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The ocean was crossed only by small sailing vessels haunted by both tempest and pestilence, the one likely to prolong the voyage by many weeks, the other to involve the sacrifice of scores of lives through scurvy and other maladies. Yet, remote as the colony seemed, Quebec was the child of Versailles, protected and nourished by Louis XIV and directed by him in its minutest affairs.
The King spent laborious hours over papers relating to the cherished colony across the sea. He sent wise counsel to his officials in Canada and with tactful patience rebuked their faults. He did everything for the colonists--gave them not merely land, but muskets, farm implements, even chickens, pigs, and sometimes wives.
The defect of his government was that it tended to be too paternal. The vital needs of a colony struggling with the problems of barbarism could hardly be read correctly and provided for at Versailles.
Colonies, like men, are strong only when they learn to take care of themselves. The English colonies present a vivid contrast.
London did not direct and control Boston. But while in France there was a vast organism which moved only as the King willed, in England power was more widely distributed. It may be claimed with truth that English national liberties are a growth from the local freedom which has existed from time immemorial.
When British colonists left the motherland to found a new society, their first instinct was to create institutions which involved local control.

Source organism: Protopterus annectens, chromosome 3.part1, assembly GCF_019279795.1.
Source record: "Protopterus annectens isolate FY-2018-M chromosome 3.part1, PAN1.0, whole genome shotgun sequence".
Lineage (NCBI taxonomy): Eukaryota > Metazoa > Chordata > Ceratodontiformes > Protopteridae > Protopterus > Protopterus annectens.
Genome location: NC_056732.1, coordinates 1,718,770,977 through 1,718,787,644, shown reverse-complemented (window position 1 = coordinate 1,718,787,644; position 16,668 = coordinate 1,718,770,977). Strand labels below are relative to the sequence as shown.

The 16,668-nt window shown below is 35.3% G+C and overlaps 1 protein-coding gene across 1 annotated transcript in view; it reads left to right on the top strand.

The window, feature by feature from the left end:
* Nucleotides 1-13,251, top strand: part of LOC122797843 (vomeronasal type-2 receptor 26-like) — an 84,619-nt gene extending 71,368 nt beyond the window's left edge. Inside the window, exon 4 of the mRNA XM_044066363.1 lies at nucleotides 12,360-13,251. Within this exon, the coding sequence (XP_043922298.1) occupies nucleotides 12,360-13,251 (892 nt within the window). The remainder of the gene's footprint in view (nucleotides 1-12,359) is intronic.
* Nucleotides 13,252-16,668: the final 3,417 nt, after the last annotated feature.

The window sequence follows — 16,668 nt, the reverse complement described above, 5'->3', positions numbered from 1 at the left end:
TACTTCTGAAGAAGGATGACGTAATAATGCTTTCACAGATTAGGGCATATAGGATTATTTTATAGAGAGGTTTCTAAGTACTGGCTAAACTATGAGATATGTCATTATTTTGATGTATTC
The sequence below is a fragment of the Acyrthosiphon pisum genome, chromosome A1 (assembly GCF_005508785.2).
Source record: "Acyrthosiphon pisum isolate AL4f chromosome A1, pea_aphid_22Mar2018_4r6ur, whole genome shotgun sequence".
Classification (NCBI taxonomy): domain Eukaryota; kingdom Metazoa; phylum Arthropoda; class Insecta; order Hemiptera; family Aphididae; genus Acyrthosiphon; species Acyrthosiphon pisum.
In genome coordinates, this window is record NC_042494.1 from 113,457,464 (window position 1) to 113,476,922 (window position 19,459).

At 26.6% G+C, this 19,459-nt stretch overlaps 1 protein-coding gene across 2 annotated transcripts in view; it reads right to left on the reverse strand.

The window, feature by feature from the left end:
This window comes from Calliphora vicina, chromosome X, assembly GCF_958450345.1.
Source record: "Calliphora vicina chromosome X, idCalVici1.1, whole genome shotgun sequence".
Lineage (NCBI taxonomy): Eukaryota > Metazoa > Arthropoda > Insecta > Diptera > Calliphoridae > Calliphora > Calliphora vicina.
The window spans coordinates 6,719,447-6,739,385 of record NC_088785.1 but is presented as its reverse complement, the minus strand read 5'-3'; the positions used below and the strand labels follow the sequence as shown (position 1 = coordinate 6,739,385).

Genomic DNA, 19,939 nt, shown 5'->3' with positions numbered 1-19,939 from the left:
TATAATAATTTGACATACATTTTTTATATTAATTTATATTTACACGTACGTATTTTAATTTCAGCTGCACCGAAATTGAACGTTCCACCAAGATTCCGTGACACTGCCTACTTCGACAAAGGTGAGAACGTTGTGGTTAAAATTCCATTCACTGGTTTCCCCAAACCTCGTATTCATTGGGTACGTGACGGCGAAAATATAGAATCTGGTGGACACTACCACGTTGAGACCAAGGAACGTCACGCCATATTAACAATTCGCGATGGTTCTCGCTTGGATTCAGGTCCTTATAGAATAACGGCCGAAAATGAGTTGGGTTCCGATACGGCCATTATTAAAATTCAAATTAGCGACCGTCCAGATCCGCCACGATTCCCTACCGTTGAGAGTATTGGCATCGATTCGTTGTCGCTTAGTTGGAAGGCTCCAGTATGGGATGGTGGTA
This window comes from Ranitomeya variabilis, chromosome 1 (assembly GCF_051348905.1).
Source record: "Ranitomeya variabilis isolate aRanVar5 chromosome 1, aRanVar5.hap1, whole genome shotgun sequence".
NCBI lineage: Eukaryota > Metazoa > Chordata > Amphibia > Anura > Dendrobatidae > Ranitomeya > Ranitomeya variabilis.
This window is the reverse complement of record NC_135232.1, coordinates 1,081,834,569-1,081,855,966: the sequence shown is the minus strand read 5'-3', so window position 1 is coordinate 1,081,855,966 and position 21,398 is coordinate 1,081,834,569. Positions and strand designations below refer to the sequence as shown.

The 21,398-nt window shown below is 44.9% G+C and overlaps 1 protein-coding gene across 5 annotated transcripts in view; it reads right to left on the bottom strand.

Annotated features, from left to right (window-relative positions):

The solemn covenant by which in the worn company of the Mayflower, after a long and painful voyage, pledged themselves to create a self-governing society, was the inevitable expression of the English political spirit.
Do what it would, London could never control Boston as Versailles controlled Quebec. The English colonist kept his eyes fixed on his own fortunes. From the state he expected little; from himself, everything. He had no great sense of unity with neighboring colonists under the same crown.
Only when he realized some peril to his interests, some menace which would master him if he did not fight, was he stirred to warlike energy. French leaders, on the other hand, were thinking of world politics. The voyage of Verrazano, the Italian sailor who had been sent out by Francis I of France inand who had sailed along a great stretch of the Atlantic coast, was deemed by Frenchmen a sufficient title to the whole of North America.
They flouted England's claim based upon the voyages of the Cabots nearly thirty years earlier. Spain, indeed, might claim Florida, but the English had no real right to any footing in the New World. As late as inwhen the fortunes of France were already on the wane in the New World, Father Bobe, a priest of the Congregation of Missions, presented to the French court a document which sets forth in uncompromising terms the rights of France to all the land between the thirtieth and the fiftieth parallels of latitude.
True, he says, others occupy much of this territory, but France must drive out intruders and in particular the English. Boston rightly belongs to France and so also do New York and Philadelphia. This weak cession all true Frenchmen regret and England must hand the territories back.